Natural disasters bringing previously unimaginable chaos, heartbreak, and economic and social casualties are likely to increase in number and intensity in the coming years due to climate change.
They will affect everyone’s living standards, but the poor and vulnerable in particular will be hit harder – not only do they suffer the immediate impacts, but the environmental shocks can create significant shortfalls in health and education that can become permanent gaps.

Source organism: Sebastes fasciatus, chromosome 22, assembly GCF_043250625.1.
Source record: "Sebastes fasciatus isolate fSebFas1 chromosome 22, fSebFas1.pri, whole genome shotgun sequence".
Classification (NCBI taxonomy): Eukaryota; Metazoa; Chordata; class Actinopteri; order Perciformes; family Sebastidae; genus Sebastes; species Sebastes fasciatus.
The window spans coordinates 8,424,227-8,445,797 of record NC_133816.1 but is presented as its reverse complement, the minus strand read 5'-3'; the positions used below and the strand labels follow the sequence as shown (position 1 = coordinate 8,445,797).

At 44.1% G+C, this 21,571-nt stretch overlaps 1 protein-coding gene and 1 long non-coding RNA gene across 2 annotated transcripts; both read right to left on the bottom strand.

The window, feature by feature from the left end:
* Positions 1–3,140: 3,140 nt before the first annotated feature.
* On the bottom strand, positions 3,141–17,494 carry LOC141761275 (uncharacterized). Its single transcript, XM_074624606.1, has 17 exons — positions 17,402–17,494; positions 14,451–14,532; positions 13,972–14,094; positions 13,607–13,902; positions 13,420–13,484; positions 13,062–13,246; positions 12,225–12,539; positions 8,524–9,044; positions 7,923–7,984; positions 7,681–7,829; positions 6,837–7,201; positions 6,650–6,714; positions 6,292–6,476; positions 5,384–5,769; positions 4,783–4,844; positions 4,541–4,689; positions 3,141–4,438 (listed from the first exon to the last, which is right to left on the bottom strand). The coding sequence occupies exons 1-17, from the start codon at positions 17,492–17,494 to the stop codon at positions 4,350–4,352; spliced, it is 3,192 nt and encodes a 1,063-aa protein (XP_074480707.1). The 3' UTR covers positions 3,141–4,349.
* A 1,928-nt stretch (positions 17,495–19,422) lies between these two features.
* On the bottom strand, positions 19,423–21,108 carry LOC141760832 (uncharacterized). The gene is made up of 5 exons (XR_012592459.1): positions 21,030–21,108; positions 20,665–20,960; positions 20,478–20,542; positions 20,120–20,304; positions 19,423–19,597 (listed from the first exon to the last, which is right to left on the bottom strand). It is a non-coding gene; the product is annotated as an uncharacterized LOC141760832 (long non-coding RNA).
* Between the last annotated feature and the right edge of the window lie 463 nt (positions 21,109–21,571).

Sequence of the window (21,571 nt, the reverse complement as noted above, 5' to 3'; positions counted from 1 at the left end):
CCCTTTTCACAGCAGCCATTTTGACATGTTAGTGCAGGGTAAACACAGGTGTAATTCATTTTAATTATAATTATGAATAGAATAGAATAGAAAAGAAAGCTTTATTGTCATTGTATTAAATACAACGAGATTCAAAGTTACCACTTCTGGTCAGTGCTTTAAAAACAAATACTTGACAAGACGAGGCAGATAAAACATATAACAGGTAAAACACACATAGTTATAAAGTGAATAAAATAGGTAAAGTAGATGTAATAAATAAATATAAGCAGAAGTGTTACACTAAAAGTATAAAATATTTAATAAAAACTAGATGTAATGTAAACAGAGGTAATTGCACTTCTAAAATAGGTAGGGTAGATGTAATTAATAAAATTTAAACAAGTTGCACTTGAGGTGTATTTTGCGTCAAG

Policymakers thus face a daunting double challenge. In addition to securing immediate order, rule of law, and the recovery of life and limb, they have to reckon with an increase in chronic poverty, other forms of material and social deprivation, and more permanent inequality for generations.
What if policymakers had access to a set of social policies and transfer programs which could be rolled out precisely when (or even before) they were needed by desperate households?